Durack's Education Support Team, headed by Coordinator Jan Bowen, hit the ground running when asked to deliver a quality program to remote schools in the Midwest and Murchison. The Department of Education advised that as part of their Job Role, there was a requirement for Aboriginal and Islander Education Officers (AIEO) and Education Assistants (EA) to obtain a Certificate III qualification.
It was not a simple program to deliver with AIEOs and EAs spread across more than 30 schools in the region. However, Jan and her team had a vision to bring quality training and delivery to all the workers in the schools. Accompanied by Barb Glenister, a lecturer with over 40 years teaching experience, Jan set about visiting all the schools and communities.
“We had conversations with principals, registrars and staff about how the program would work best for them,” Jan said. “Most of the AIEOs and the EAs already knew Barb from the years she had spent mentoring staff in the Murchison so that important relationship was already established. This was one of the key reasons why the program was such a success.”
“In September last year, 25 Murchison students graduated after completing their Certificate III in Education Support. This is something that I don’t recall has ever happened before in this portfolio,” said Jan. “The program took 18 months to deliver and involved 30 000 km of travel.”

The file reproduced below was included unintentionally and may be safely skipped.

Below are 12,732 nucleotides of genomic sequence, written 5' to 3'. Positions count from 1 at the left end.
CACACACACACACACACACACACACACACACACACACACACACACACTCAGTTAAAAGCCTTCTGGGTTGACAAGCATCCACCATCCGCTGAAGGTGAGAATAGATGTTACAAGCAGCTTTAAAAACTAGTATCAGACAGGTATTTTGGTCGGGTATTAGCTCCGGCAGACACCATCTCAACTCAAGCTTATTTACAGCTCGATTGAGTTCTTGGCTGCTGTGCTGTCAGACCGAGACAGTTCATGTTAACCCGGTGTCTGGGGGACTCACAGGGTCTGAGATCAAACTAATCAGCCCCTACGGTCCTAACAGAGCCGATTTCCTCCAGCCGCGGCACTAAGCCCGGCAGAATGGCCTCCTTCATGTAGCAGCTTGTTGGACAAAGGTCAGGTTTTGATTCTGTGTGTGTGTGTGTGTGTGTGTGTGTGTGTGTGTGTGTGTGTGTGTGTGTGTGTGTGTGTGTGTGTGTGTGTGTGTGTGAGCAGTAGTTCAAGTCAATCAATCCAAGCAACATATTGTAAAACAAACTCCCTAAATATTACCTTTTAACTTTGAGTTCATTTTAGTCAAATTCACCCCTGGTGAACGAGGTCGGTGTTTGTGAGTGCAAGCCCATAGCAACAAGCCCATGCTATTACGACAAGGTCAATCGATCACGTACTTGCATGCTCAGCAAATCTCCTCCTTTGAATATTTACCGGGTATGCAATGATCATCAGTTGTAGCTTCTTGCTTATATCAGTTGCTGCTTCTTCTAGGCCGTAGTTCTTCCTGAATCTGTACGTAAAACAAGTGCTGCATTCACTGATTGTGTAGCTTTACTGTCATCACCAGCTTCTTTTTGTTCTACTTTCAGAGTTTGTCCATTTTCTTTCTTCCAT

The program was no ordinary ‘teacher assistant’ training course. Once student needs had been identified, resources were specially designed and adapted to suit the different requirements of the students and their school environment. Maree Mack, another lecturer in the Education Support Team, helped to design new resources and prepare workshop materials for the program.
“We are in the business of ‘changing lives’,” Jan said. “Our EAs work with children who have literacy and numeracy issues, physical and intellectual challenges, additional and special needs.”
“We work in remote communities and in isolated schools. We often work with children who have been ‘damaged by life’, abused or neglected.”
“We hope to make a difference in their life, to be a voice for those who can’t speak for themselves. We hope to inspire all those we work with to create a future for themselves where they can reach their potential.”
Jan said that support for the students was ongoing throughout the program. Barb travelled extensively throughout the Murchison to deliver workshops, to provide one-on-one training and to complete on the job assessments. Many students achieved success working with the on-line component of the Course through Blackboard, completing quizzes, posting Blogs and submitting assignments.
“Work was often completed before, during and after school hours as well as evenings and weekends,” Jan said. “Other members of staff in each school were very generous in supporting their AIEOs and EAs. We thank them for their valued input and support. We are very proud of the students’ achievements but without the help of Principals, Registrars and classroom teachers, the program could not have been so successful.”
And it proved to be well worth it, with the Education Support team’s dedication earning an Award from Durack for the successful delivery of their program. “To receive the High Performing Team Award for all the work we do in the schools throughout the Region meant a lot to our team. It was wonderful to be recognised in this way,” said Jan. “I would like to thank everyone who has supported us with this program and congratulate all the students who have successfully achieved their qualification.”